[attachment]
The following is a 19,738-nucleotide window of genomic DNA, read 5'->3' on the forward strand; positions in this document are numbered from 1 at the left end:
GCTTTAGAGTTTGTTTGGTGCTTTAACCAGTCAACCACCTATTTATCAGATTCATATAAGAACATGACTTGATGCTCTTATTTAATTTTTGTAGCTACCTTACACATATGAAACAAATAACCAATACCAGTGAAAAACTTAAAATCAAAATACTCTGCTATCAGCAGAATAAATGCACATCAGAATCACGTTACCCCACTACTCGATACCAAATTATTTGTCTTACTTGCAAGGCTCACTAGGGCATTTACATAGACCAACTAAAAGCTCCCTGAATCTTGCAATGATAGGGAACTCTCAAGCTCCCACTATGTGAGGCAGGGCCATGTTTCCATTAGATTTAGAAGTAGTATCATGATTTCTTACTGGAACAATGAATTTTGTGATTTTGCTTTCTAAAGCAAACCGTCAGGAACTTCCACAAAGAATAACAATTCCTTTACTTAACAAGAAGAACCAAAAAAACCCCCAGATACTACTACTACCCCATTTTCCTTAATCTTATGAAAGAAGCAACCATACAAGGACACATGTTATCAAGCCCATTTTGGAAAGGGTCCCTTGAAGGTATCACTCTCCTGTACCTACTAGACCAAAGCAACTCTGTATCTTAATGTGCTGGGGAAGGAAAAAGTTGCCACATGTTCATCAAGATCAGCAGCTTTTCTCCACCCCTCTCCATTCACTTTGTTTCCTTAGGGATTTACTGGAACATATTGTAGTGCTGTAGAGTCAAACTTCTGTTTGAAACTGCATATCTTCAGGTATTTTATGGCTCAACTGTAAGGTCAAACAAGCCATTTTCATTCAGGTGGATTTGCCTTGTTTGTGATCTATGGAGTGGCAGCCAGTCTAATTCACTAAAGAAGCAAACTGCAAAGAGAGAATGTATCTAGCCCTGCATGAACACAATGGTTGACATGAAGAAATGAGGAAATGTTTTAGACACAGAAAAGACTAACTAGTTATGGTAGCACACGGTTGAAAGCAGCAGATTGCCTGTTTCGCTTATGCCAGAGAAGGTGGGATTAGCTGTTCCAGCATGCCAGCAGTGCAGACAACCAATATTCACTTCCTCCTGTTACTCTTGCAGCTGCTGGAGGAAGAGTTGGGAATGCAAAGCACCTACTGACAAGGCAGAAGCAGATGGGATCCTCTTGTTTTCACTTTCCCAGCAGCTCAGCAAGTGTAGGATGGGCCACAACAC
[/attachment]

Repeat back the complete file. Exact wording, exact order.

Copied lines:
The following is a 19,738-nucleotide window of genomic DNA, read 5'->3' on the forward strand; positions in this document are numbered from 1 at the left end:
GCTTTAGAGTTTGTTTGGTGCTTTAACCAGTCAACCACCTATTTATCAGATTCATATAAGAACATGACTTGATGCTCTTATTTAATTTTTGTAGCTACCTTACACATATGAAACAAATAACCAATACCAGTGAAAAACTTAAAATCAAAATACTCTGCTATCAGCAGAATAAATGCACATCAGAATCACGTTACCCCACTACTCGATACCAAATTATTTGTCTTACTTGCAAGGCTCACTAGGGCATTTACATAGACCAACTAAAAGCTCCCTGAATCTTGCAATGATAGGGAACTCTCAAGCTCCCACTATGTGAGGCAGGGCCATGTTTCCATTAGATTTAGAAGTAGTATCATGATTTCTTACTGGAACAATGAATTTTGTGATTTTGCTTTCTAAAGCAAACCGTCAGGAACTTCCACAAAGAATAACAATTCCTTTACTTAACAAGAAGAACCAAAAAAACCCCCAGATACTACTACTACCCCATTTTCCTTAATCTTATGAAAGAAGCAACCATACAAGGACACATGTTATCAAGCCCATTTTGGAAAGGGTCCCTTGAAGGTATCACTCTCCTGTACCTACTAGACCAAAGCAACTCTGTATCTTAATGTGCTGGGGAAGGAAAAAGTTGCCACATGTTCATCAAGATCAGCAGCTTTTCTCCACCCCTCTCCATTCACTTTGTTTCCTTAGGGATTTACTGGAACATATTGTAGTGCTGTAGAGTCAAACTTCTGTTTGAAACTGCATATCTTCAGGTATTTTATGGCTCAACTGTAAGGTCAAACAAGCCATTTTCATTCAGGTGGATTTGCCTTGTTTGTGATCTATGGAGTGGCAGCCAGTCTAATTCACTAAAGAAGCAAACTGCAAAGAGAGAATGTATCTAGCCCTGCATGAACACAATGGTTGACATGAAGAAATGAGGAAATGTTTTAGACACAGAAAAGACTAACTAGTTATGGTAGCACACGGTTGAAAGCAGCAGATTGCCTGTTTCGCTTATGCCAGAGAAGGTGGGATTAGCTGTTCCAGCATGCCAGCAGTGCAGACAACCAATATTCACTTCCTCCTGTTACTCTTGCAGCTGCTGGAGGAAGAGTTGGGAATGCAAAGCACCTACTGACAAGGCAGAAGCAGATGGGATCCTCTTGTTTTCACTTTCCCAGCAGCTCAGCAAGTGTAGGATGGGCCACAACAC